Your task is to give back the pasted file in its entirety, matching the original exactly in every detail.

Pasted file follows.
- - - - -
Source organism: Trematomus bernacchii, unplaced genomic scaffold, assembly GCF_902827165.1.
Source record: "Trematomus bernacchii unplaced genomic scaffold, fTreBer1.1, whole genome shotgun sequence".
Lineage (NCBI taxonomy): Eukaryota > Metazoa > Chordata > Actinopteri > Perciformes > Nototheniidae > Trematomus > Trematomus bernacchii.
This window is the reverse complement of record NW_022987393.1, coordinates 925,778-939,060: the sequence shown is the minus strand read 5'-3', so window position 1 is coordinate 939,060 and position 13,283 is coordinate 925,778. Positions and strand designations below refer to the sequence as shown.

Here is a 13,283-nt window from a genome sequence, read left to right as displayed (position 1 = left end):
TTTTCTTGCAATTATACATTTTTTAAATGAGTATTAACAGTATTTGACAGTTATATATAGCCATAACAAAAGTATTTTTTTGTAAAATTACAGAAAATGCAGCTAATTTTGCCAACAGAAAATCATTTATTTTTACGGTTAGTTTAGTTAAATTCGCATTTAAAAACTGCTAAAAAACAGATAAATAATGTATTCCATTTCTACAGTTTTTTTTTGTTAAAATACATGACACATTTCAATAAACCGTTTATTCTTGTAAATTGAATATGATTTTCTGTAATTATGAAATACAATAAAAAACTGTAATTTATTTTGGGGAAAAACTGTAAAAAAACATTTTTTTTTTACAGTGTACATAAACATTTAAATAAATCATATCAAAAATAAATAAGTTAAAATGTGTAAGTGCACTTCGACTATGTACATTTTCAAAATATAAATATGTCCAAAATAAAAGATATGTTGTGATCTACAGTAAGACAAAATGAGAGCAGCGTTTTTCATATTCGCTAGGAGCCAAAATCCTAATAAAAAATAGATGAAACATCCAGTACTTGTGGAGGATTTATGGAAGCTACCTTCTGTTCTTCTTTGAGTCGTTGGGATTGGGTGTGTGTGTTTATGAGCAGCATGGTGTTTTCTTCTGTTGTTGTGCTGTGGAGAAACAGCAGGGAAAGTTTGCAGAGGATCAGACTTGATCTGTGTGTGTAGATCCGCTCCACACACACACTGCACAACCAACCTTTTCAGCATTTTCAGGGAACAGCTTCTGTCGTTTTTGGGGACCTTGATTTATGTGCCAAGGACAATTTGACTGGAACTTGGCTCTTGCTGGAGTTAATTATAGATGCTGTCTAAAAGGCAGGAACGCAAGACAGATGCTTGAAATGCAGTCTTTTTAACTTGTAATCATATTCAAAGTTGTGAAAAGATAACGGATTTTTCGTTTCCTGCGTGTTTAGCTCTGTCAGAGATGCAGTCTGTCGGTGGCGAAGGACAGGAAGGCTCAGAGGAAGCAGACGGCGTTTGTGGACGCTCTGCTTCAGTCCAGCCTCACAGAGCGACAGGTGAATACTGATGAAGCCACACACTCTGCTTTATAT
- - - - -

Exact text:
Source organism: Trematomus bernacchii, unplaced genomic scaffold, assembly GCF_902827165.1.
Source record: "Trematomus bernacchii unplaced genomic scaffold, fTreBer1.1, whole genome shotgun sequence".
Lineage (NCBI taxonomy): Eukaryota > Metazoa > Chordata > Actinopteri > Perciformes > Nototheniidae > Trematomus > Trematomus bernacchii.
This window is the reverse complement of record NW_022987393.1, coordinates 925,778-939,060: the sequence shown is the minus strand read 5'-3', so window position 1 is coordinate 939,060 and position 13,283 is coordinate 925,778. Positions and strand designations below refer to the sequence as shown.

Here is a 13,283-nt window from a genome sequence, read left to right as displayed (position 1 = left end):
TTTTCTTGCAATTATACATTTTTTAAATGAGTATTAACAGTATTTGACAGTTATATATAGCCATAACAAAAGTATTTTTTTGTAAAATTACAGAAAATGCAGCTAATTTTGCCAACAGAAAATCATTTATTTTTACGGTTAGTTTAGTTAAATTCGCATTTAAAAACTGCTAAAAAACAGATAAATAATGTATTCCATTTCTACAGTTTTTTTTTGTTAAAATACATGACACATTTCAATAAACCGTTTATTCTTGTAAATTGAATATGATTTTCTGTAATTATGAAATACAATAAAAAACTGTAATTTATTTTGGGGAAAAACTGTAAAAAAACATTTTTTTTTTACAGTGTACATAAACATTTAAATAAATCATATCAAAAATAAATAAGTTAAAATGTGTAAGTGCACTTCGACTATGTACATTTTCAAAATATAAATATGTCCAAAATAAAAGATATGTTGTGATCTACAGTAAGACAAAATGAGAGCAGCGTTTTTCATATTCGCTAGGAGCCAAAATCCTAATAAAAAATAGATGAAACATCCAGTACTTGTGGAGGATTTATGGAAGCTACCTTCTGTTCTTCTTTGAGTCGTTGGGATTGGGTGTGTGTGTTTATGAGCAGCATGGTGTTTTCTTCTGTTGTTGTGCTGTGGAGAAACAGCAGGGAAAGTTTGCAGAGGATCAGACTTGATCTGTGTGTGTAGATCCGCTCCACACACACACTGCACAACCAACCTTTTCAGCATTTTCAGGGAACAGCTTCTGTCGTTTTTGGGGACCTTGATTTATGTGCCAAGGACAATTTGACTGGAACTTGGCTCTTGCTGGAGTTAATTATAGATGCTGTCTAAAAGGCAGGAACGCAAGACAGATGCTTGAAATGCAGTCTTTTTAACTTGTAATCATATTCAAAGTTGTGAAAAGATAACGGATTTTTCGTTTCCTGCGTGTTTAGCTCTGTCAGAGATGCAGTCTGTCGGTGGCGAAGGACAGGAAGGCTCAGAGGAAGCAGACGGCGTTTGTGGACGCTCTGCTTCAGTCCAGCCTCACAGAGCGACAGGTGAATACTGATGAAGCCACACACTCTGCTTTATAT